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Deliberations are scheduled to start Friday in the trial of Luis Alberto Toledo. Jury instructions are set to start at 8:30 a.m. EST.
Prosecutors claim Toledo committed the second-degree murder of his wife Yessenia Suarez, and the first-degree murders of her 8-year-old son Michael Otto, and her 9-year-old daughter Thalia Otto. This defendant is also charged with tampering with physical evidence because he allegedly covered up the crime. He faces the death penalty if convicted of first-degree murder in the children’s deaths, but the judge is letting jurors consider several lesser offenses.
Does the state have enough evidence to reach a conviction on all three deaths? Did the defense do enough to get a not guilty verdict on all counts or, failing that, save Toledo from execution?
In closing arguments on Thursday, prosecutor Mark Johnson said that interview footage, forensic evidence, and testimony showed that Toledo killed the victims. He said the defendant murdered Yessenia over her affair with a co-worker, and killed her children to make sure there were no witnesses.
Johnson acknowledged that the bodies were never found, but they were clearly dead. In the four years since the alleged murders, Suarez never contacted family members, despite being very close with them. Also, her financial records showed no changes since then. No witnesses have since seen Yessenia or her children. The wife’s car, purse, and personal items were left behind. The children’s personal items were left behind. Testimony showed that the children last attended school on Oct. 22.
He argued that Toledo constantly changed his story when talking to investigators.
For instance, Toledo told investigators that he invited neighbor Tyshawn Jackson to his home at 3 a.m. to play video games, causing Suarez to getting mad.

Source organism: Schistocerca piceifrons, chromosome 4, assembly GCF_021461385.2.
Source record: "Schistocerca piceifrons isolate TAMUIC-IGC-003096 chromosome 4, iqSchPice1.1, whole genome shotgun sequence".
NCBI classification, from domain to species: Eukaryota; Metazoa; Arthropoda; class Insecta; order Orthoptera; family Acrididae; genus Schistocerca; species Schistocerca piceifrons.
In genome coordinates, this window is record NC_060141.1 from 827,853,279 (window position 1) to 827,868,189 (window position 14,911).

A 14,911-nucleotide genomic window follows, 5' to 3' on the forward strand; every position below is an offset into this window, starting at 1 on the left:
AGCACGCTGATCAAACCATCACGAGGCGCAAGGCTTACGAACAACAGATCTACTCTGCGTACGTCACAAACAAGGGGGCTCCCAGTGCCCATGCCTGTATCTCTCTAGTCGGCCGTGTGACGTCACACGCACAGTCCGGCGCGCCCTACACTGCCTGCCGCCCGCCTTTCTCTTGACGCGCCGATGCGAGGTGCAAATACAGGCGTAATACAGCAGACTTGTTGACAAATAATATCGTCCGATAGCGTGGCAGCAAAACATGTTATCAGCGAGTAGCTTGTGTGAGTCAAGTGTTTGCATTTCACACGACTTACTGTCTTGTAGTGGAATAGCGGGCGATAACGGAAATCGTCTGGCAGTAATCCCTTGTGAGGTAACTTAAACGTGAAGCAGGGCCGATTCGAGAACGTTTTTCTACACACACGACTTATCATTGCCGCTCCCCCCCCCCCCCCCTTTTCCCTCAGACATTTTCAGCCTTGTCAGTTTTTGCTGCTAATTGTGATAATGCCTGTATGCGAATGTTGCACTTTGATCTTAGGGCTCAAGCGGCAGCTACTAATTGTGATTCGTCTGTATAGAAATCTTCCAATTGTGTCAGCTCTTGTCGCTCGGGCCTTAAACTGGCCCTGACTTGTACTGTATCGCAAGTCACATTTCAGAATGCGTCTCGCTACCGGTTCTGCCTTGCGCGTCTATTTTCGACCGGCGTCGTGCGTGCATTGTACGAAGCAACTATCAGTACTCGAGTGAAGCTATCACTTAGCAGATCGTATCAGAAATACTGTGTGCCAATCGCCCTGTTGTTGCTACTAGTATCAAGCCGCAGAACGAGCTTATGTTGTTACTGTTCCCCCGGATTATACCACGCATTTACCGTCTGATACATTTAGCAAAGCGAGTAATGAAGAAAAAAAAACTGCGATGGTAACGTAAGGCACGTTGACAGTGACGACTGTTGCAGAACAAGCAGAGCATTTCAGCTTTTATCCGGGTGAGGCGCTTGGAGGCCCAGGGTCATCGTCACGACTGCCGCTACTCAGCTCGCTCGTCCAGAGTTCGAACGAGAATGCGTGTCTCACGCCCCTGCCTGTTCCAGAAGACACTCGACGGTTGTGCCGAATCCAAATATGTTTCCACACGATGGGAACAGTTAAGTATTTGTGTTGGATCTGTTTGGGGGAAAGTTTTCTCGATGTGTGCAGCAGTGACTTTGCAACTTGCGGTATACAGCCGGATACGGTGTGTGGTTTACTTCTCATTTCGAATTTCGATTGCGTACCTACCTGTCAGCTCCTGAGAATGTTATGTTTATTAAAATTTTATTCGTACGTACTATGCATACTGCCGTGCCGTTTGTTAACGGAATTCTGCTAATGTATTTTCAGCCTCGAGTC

“It doesn’t make sense whatsoever,” Johnson said. Toledo had previously told different stories.
As for the children, their deaths are definitely first degree murder, Johnson argued. After killing their mother, Toledo had a moment to make a conscious plan to end their lives.
“He had the opportunity to reflect on that,” Johnson said.
When it was his turn for closing, defense lawyer Jeffrey Deen said that proof of death was not proof that Toledo committed murder. The defendant’s knife wasn’t evidence because the state couldn’t prove why he threw it out.
“It’s just an ugly knife that he threw out of his car,” Deen said.
Deen showed jurors interview footage in which Toledo admitted killing Suarez with a blow to the neck after claiming she attacked him. The defendant also continued to blame the children’s murders on Jackson.
The state didn’t have enough evidence, Deen argued. For example, investigators didn’t know when the deaths precisely occurred. Toledo supposedly hid the bodies alone, and cleaned the house in a handful of hours, but Deen suggested that this was too much for Toledo to do by himself.
Toledo did not take the stand in his own defense.
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Aaron Keller contributed to this article.